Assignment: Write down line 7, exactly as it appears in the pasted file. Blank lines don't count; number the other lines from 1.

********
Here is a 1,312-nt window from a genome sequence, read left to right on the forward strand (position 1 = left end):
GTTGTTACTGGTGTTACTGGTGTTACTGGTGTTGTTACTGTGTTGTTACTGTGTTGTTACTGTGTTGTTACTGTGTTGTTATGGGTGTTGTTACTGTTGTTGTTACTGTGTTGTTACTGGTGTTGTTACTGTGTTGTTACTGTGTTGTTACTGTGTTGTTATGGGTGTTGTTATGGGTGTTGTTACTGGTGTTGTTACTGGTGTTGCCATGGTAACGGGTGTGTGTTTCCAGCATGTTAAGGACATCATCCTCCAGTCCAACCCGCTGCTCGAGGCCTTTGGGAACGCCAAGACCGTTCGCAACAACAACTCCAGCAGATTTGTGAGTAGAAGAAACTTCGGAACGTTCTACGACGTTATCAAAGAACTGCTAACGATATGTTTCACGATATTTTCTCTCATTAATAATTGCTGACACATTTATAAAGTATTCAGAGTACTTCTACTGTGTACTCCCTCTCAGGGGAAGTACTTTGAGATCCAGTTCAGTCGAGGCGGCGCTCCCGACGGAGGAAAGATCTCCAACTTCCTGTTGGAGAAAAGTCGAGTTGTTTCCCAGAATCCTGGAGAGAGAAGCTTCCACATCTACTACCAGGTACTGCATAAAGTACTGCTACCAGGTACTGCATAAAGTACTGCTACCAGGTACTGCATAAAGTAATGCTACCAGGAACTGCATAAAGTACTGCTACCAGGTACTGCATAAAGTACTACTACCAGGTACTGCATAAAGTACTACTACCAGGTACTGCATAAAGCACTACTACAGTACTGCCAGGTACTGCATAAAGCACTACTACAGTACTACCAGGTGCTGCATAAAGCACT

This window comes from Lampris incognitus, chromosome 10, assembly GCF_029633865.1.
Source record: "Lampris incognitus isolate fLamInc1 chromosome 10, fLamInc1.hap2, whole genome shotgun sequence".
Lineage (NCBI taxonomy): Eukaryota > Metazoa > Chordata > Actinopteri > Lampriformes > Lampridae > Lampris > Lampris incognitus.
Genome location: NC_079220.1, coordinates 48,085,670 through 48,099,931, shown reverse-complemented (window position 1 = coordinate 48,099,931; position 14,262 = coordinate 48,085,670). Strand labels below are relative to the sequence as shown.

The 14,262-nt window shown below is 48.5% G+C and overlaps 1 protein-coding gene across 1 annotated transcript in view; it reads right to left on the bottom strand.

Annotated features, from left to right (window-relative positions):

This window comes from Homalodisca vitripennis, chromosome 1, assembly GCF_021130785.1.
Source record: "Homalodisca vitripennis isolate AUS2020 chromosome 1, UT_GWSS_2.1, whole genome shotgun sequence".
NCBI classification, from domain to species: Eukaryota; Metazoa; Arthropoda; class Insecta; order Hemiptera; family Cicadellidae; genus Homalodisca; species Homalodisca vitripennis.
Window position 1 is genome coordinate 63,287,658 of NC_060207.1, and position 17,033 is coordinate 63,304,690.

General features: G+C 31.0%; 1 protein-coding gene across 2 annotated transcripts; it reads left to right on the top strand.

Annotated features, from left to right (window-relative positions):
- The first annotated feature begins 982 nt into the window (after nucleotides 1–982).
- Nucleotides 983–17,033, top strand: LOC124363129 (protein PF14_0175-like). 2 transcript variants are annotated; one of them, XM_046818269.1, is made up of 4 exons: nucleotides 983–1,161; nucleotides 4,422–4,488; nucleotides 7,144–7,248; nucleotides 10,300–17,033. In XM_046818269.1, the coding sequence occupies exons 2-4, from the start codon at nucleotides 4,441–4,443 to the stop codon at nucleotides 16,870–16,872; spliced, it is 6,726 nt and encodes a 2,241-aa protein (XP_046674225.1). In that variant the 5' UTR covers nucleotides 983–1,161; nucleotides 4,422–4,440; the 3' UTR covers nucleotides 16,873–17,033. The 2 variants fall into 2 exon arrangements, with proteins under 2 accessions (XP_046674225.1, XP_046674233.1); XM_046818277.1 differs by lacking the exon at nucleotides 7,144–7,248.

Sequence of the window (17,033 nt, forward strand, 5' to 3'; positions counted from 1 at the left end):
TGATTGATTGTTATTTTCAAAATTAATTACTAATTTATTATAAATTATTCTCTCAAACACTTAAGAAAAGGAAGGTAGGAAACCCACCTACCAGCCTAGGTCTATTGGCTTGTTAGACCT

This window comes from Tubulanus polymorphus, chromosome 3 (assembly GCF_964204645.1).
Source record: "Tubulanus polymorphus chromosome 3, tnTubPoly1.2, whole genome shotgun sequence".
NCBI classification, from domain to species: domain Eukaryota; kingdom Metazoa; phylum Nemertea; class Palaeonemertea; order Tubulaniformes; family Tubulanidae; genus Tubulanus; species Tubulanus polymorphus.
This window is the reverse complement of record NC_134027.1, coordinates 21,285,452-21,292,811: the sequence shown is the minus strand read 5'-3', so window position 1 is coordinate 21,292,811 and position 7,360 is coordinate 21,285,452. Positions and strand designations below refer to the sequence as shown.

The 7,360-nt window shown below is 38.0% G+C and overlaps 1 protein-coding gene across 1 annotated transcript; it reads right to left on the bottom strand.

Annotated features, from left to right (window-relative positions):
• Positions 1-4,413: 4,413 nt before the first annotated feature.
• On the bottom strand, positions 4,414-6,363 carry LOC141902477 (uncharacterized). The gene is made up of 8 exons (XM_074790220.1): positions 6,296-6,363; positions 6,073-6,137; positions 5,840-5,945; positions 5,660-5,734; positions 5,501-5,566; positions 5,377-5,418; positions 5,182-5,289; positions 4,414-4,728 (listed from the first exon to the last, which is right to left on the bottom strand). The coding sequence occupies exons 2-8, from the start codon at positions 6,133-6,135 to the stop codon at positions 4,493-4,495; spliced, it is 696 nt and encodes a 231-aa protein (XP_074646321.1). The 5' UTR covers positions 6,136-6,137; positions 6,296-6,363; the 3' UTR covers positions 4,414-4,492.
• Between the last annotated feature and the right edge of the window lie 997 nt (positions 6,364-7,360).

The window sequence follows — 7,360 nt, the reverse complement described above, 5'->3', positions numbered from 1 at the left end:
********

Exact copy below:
The 14,262-nt window shown below is 48.5% G+C and overlaps 1 protein-coding gene across 1 annotated transcript in view; it reads right to left on the bottom strand.